Data were cleaned in Microsoft Excel (Microsoft, Redmond, Washington, USA) before being uploaded into Stata V.15 (StataCorp, College Station, Texas, USA) for statistical analysis. Categorical data were presented showing the count and corresponding percentage. Quantitative data were assessed graphically for normality with normally distributed data summarised using the mean (sd) and non-normally distributed data using the median (IQR and range). Chi-squared analysis compared the association between two categorical risk factors. A Kaplan-Meier plot described the all-cause mortality trend of the case dogs and survival differences were explored using the log-rank test. Median survival time was defined as the point at which the cumulative percentage of dogs surviving from the date of hyperadrenocorticism diagnosis reached 50 per cent.26 Univariable and multivariable Cox proportional hazard modelling were used to assess associations between the recorded risk factors and hazard of death (all-cause mortality). Risk factors in the univariable analysis with a likelihood ratio test (LRT) of P<0.2 for the outcome of dying were carried forward for multivariable modelling. A forwards stepwise manual approach was used to build the multivariable model with risk factors kept in the final model after assessing for effects of confounding and if they were associated with the outcome of dying (LRT P<0.05). The proportional hazards assumption that the HRs are constant over time was assessed by visual inspection of log-minus-log survival plots and by statistical assessment of Schoenfeld residuals.27 The clinic ID was assessed as a frailty term to account for the correlated nature of the data across different veterinary practices with the LRT of theta used to assess if within-patient correlation affected the model. Age was assessed for linearity using the LRT for extralinear effect and goodness of fit of the final model was evaluated using visual inspection of Cox-Snell residuals.26 Confounding factors were assessed by substantial variation in HRs with inclusion of an additional risk factor. Plausible pairwise interactions were examined with the LRT of homogeneity. Dogs with missing data for the risk factors of interest were excluded from the multivariable Cox proportional hazards models. Missing data were also excluded from the univariable analysis if the missing category was the sole reason for a significant risk factor variable (P<0.2).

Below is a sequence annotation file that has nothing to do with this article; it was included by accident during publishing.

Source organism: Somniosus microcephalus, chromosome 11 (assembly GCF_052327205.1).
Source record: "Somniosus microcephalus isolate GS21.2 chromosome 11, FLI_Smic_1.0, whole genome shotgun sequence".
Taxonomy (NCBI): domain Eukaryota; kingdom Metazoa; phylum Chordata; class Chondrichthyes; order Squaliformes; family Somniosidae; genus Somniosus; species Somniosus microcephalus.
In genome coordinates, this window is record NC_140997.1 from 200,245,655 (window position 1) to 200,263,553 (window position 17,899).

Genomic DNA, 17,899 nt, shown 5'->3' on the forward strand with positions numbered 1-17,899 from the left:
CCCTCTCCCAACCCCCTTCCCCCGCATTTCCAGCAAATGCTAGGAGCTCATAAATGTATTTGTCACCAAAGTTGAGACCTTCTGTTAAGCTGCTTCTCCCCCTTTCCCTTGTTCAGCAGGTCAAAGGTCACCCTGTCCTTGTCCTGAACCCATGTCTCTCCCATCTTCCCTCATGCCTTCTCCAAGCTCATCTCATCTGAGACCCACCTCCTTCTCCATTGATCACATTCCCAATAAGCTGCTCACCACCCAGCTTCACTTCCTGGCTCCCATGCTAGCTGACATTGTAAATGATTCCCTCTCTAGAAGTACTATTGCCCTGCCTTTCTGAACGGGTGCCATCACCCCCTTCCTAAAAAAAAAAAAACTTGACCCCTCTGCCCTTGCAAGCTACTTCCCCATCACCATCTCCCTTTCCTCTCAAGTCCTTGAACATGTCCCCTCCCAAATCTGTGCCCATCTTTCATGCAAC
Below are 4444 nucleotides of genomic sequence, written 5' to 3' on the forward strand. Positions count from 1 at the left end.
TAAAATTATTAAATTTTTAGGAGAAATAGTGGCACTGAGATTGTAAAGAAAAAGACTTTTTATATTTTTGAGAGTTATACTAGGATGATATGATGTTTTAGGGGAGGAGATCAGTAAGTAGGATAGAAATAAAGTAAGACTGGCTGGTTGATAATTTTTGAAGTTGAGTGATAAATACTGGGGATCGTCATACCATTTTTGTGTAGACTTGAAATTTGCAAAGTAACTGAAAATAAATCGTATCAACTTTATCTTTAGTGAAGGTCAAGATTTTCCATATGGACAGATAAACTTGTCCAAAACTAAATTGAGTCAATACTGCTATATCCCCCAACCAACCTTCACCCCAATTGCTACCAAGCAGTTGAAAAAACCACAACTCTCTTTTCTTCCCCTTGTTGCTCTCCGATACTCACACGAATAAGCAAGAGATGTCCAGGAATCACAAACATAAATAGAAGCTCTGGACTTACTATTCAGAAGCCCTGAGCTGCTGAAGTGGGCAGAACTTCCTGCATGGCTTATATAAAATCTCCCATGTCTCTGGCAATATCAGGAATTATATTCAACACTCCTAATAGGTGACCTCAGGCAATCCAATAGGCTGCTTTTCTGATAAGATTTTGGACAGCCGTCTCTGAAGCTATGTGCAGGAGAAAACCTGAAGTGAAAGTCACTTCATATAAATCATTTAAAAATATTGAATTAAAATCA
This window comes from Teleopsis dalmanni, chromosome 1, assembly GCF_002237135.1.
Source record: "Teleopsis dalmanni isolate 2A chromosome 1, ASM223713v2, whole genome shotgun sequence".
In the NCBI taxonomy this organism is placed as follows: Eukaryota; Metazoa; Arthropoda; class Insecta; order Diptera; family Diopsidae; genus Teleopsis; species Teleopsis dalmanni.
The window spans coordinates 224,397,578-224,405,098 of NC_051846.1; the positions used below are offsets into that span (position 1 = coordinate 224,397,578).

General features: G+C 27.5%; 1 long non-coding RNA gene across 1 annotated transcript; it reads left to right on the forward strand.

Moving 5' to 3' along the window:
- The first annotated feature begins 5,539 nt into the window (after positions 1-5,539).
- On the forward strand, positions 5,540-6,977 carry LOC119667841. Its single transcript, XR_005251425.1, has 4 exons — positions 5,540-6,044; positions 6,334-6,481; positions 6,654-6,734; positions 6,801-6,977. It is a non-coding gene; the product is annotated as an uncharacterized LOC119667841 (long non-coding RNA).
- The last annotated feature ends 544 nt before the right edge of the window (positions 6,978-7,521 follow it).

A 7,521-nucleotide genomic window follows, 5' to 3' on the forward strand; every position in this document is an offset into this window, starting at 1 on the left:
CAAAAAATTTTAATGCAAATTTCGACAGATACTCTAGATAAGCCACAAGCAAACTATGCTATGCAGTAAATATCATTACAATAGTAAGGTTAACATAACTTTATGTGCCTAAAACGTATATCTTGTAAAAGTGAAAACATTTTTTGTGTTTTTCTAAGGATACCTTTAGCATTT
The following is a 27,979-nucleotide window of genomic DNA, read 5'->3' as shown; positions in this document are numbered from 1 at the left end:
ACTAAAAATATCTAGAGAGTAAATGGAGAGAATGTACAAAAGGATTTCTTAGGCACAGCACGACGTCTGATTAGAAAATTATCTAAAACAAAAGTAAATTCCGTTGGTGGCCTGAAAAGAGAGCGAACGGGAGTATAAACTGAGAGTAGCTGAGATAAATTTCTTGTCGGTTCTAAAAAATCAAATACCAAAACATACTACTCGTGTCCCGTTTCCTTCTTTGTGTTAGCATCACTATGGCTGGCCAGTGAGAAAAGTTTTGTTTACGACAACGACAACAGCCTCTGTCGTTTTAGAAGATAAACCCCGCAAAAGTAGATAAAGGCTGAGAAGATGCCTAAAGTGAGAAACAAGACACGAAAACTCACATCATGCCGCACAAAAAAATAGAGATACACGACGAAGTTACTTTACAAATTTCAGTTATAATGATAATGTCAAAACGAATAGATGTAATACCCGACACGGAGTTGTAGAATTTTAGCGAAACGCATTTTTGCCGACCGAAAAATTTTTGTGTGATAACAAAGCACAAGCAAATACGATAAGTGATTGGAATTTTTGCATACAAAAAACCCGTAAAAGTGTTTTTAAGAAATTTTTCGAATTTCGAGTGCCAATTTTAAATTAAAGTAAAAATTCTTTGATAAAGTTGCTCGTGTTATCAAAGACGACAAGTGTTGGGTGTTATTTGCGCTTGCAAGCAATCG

Sample size calculations using Stata V.15 estimated that for a Cox proportional hazards analysis 208 dogs would be required to observe an HR of 2 at 5 per cent significance, 80 per cent power, with an expected proportion of deaths at 80 per cent and 15 per cent lost to follow-up.